Book Review: The Engagements

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Author: J. Courtney Sullivan
ISBN: 978-1-84408-935-2
RRP: $29.99

The Engagements is a story of the timelessness of the diamond engagement ring and how it came to be such big business. I must admit that I found this book to be quite a heavy read and always felt that I was wading through the narrative rather than skipping through the story. I enjoyed the book but was never completely drawn in the way I would have liked. I must admit that reading the acknowledgements at the end of the book increased my enjoyment and I think had I known at the beginning what I discovered at the end I would have appreciated so much more about the story as I read it.

The story spans generations and follows five different people in different time periods, we get to know each of them in alternating chapters until the very end, where we discover how their stories tie together. In between each act there are tidbits of information about diamonds, their industry and their advertising.

I went into this book with the impression that it was a complete work of fiction and have since discovered that this was not the case. The diamond distributor and the advertising company exist and the information related about them has been meticulously researched. Frances Gerety really was the mind behind the slogan which has survived the test of time and is still used today. She was the woman responsible for all of the copywriting in diamond advertising for decades and The Engagements gives us a look into her life that many of us may not otherwise have had. Scattered throughout the book there are also small snippets from the annual reports sent to the De Beers and studies commissioned by them. We are treated to a look at how the advertising for such a high priced commodity has evolved throughout the years.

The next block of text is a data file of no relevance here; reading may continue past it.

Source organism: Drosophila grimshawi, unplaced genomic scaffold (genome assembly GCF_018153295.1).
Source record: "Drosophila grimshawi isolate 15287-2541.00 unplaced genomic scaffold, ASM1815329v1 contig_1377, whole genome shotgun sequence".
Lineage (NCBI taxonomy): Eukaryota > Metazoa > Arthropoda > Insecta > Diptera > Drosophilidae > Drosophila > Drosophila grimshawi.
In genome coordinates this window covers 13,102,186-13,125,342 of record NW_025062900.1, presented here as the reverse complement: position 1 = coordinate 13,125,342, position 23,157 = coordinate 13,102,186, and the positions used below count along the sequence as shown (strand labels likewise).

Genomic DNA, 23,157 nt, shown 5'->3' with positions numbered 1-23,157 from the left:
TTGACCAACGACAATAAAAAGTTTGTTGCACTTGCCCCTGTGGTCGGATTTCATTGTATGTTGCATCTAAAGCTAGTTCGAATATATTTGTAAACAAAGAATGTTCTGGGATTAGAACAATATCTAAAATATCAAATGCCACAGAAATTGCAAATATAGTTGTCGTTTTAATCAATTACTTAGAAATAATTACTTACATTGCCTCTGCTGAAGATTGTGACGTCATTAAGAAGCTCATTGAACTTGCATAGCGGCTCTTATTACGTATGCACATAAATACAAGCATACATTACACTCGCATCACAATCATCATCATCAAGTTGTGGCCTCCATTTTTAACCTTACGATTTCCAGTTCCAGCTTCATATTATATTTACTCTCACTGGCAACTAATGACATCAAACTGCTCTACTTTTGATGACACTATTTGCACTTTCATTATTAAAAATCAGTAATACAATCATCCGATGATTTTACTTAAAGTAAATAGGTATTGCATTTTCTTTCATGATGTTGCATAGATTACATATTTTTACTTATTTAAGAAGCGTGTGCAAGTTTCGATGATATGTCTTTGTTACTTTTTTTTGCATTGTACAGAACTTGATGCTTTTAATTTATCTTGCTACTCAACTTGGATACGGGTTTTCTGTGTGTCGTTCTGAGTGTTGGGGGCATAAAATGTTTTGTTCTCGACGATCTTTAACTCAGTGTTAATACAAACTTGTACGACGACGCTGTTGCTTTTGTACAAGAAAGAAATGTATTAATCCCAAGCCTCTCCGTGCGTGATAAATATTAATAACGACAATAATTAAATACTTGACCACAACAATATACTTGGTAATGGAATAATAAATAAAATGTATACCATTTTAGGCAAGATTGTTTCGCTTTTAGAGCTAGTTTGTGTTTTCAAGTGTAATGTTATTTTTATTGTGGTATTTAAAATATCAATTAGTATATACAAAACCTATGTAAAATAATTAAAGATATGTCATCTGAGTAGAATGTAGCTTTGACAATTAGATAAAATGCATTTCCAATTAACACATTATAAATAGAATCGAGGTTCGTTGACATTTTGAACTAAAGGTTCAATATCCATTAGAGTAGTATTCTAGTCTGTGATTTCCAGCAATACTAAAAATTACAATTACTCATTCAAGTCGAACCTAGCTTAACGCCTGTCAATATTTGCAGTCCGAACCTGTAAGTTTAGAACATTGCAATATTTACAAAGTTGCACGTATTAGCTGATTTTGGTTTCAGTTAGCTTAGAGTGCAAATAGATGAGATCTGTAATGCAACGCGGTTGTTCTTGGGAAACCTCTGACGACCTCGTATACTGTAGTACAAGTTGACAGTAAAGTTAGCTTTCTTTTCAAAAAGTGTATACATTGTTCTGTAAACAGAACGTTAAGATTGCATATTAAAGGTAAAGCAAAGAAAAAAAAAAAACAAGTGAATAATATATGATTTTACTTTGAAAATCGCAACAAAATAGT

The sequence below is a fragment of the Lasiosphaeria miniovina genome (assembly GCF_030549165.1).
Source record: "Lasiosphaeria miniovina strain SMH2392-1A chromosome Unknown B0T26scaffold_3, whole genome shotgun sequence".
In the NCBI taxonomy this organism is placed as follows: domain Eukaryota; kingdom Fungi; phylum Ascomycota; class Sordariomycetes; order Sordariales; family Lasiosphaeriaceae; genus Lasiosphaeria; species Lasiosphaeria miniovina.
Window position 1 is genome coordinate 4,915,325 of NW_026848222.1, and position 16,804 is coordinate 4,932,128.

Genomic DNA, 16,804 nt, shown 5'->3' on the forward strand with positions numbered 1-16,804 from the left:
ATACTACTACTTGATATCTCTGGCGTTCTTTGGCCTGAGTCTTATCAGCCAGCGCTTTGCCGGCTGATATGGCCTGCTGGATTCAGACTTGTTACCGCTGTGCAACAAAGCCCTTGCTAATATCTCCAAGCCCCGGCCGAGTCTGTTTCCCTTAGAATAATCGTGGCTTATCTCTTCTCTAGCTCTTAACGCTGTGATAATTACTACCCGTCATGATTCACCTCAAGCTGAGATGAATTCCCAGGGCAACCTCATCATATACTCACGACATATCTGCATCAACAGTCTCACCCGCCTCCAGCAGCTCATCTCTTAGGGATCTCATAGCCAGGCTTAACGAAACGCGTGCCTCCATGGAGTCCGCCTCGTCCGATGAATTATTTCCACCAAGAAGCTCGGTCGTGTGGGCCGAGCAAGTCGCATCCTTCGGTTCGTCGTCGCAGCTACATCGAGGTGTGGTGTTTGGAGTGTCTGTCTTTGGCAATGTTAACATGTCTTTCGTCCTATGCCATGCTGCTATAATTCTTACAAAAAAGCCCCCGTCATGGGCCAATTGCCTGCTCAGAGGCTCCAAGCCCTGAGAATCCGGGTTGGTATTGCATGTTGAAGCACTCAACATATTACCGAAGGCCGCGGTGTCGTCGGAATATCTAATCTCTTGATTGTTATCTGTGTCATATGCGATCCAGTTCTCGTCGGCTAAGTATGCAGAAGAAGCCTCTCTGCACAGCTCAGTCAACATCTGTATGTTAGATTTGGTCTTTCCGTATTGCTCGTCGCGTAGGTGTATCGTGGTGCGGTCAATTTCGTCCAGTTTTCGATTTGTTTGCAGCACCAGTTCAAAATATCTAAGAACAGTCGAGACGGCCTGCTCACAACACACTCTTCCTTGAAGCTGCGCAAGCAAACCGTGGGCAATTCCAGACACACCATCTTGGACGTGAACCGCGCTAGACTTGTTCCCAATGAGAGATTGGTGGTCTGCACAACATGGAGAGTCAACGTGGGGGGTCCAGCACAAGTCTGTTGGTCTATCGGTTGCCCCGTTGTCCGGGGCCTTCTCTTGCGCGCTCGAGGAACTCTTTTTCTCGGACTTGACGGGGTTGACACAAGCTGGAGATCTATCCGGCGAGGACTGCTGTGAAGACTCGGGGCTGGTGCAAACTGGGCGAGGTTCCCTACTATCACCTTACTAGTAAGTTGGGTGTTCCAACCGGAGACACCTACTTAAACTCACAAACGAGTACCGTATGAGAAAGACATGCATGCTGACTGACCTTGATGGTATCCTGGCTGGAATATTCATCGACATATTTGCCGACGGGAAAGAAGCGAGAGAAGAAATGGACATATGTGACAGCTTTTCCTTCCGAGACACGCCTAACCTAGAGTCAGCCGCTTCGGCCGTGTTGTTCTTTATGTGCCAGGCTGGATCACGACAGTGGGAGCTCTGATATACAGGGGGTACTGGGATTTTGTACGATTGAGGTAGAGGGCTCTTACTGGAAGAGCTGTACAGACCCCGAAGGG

It is very interesting to note that the copywriter responsible for ensuring the diamond engagement ring has become such an enduring tradition, and now in so many places across the world, was a woman who never married and never really wanted to. She helped entrench a tradition that she never brought into for herself.


All of the characters we get to know in The Engagements come from completely different walks of life and their stories seem completely unrelated. Each of the characters draws us into their life and though their stories are separated into differing time frames they tend to span a lot longer as we hear their back stories through their memories.

We meet Evelyn in 1972 as a grandmother faced with losing her beloved daughter-in-law and grandchildren because her son has run off and left them, and now returns wanting a divorce. She is firmly of the belief that divorce is completely wrong and hers is a time where no-fault divorce was not yet common. We discover that she is on her second marriage and how the first one ended.